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Poor literacy skills can affect a patient’s health

In order to avoid medical malpractice and to create a better relationship with patients, doctors should be aware of patients’ literacy skills.

According to a study from 2003 conducted by the U.S. Department of Education, roughly 90 percent of adults in the country are not proficient in reading. The study was based on literacy assessments of more than 19,000 participants.

With such a high percentage of people who have problems with reading, professionals in the medical community are pointing out that poor literacy skills can also affect a patient’s ability to understand medical information provided by doctors and pharmacists. Patients might not be able to read medical forms, brochures about vaccines or directions on prescription bottles. In order to make sure that patients are aware of their medical conditions, side effects from treatments or how to correctly take their prescriptions, doctors need to focus on verbally communicating with patients and making sure that patients understand what their doctors are saying.

One doctor who wrote a manual on medical literacy said that when he first realized he was treating a patient who could not read, he was startled. The experience also made him realize that he could have treated other patients who were illiterate but never spoke up about their inability to read and understand medical information.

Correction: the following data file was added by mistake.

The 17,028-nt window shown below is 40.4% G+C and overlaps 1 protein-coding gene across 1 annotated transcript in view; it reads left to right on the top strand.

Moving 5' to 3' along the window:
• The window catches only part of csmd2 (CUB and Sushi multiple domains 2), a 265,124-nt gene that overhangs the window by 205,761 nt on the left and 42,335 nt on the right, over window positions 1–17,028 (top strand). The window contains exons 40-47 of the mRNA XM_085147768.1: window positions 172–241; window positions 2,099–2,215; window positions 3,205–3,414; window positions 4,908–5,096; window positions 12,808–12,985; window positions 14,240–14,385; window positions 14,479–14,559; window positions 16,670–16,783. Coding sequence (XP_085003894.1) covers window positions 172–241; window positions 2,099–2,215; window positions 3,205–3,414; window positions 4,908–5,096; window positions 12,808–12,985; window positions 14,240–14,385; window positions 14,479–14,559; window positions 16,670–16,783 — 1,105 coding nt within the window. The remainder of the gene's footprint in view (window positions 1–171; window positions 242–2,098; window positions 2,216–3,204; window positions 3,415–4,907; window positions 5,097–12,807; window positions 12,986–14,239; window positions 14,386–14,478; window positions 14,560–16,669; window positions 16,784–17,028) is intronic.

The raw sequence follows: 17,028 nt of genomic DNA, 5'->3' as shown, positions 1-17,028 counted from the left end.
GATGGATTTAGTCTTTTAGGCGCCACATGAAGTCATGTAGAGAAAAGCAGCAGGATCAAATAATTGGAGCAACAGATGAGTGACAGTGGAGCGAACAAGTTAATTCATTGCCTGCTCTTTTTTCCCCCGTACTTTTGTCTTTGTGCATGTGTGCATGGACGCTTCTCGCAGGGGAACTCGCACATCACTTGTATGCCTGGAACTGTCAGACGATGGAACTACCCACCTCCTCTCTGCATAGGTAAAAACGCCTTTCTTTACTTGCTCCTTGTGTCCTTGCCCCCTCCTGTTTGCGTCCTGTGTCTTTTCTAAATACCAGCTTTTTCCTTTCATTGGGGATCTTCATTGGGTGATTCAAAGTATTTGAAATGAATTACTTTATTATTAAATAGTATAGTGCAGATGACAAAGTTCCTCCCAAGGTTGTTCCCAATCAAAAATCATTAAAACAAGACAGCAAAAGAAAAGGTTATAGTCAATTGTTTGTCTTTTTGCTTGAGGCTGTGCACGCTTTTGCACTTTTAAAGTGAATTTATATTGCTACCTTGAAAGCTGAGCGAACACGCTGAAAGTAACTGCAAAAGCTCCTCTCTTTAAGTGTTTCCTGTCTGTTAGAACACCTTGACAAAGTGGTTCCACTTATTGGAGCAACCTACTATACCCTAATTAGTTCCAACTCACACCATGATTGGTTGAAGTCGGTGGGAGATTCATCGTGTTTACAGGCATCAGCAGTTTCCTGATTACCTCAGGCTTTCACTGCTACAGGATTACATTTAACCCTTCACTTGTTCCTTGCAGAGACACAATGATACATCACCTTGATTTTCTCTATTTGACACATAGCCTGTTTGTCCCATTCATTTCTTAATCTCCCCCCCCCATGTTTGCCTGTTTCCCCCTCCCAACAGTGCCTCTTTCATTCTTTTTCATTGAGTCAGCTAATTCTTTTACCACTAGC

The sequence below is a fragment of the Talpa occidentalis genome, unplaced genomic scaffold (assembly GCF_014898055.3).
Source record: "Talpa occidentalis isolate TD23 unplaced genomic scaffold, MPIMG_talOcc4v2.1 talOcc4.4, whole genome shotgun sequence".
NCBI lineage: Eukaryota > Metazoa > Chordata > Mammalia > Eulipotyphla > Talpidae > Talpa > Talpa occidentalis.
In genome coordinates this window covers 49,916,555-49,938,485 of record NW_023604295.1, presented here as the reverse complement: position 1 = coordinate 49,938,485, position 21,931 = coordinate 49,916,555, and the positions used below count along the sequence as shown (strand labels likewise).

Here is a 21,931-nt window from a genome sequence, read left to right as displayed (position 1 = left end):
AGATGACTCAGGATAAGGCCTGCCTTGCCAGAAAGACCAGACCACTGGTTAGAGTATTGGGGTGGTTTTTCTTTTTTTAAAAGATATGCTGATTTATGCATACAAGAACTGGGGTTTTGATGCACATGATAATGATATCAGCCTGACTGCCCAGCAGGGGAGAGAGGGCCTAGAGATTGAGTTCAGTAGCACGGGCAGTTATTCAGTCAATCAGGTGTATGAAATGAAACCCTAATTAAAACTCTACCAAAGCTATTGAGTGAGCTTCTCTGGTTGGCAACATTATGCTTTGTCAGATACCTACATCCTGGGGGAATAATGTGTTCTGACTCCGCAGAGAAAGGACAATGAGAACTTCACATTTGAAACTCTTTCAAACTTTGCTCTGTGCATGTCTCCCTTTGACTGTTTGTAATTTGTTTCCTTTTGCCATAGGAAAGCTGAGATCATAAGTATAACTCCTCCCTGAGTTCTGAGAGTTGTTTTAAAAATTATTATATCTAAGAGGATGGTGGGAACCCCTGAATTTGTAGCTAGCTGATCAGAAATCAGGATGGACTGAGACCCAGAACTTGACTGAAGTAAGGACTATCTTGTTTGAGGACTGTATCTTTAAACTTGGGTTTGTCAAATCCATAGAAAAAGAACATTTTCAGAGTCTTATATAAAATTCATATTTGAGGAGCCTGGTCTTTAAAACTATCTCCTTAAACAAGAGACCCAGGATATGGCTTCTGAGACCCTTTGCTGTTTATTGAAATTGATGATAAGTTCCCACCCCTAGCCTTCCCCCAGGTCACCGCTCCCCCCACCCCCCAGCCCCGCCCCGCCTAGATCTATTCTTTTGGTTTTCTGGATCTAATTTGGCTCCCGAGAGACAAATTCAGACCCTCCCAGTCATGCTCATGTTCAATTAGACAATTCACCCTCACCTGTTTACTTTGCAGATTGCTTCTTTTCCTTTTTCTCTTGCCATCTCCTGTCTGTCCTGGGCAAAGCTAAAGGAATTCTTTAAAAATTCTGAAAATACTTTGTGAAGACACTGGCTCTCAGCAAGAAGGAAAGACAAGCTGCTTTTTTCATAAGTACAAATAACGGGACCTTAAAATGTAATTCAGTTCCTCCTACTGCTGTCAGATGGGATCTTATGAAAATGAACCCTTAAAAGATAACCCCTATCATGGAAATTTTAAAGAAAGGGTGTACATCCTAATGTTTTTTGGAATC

About 75 percent of patients who have literacy problems do not notify their physicians. And those who do have trouble reading or understanding medical information are more likely to be hospitalized as a result of a medication error or making other treatment errors as a result of not understanding their medical conditions.

A consultant of health literacy said doctors and patients need to open the doors of communication and focus on understanding each other. This can be achieved by using photographs, giving simplified explanations, showing videos, providing documents that have simple language, and reviewing and repeating key information about health conditions, surgical procedures and medications with patients.

Source: American Medical News, “The ABCs of health literacy,” Kevin B. O’Reilly, March 19, 2012


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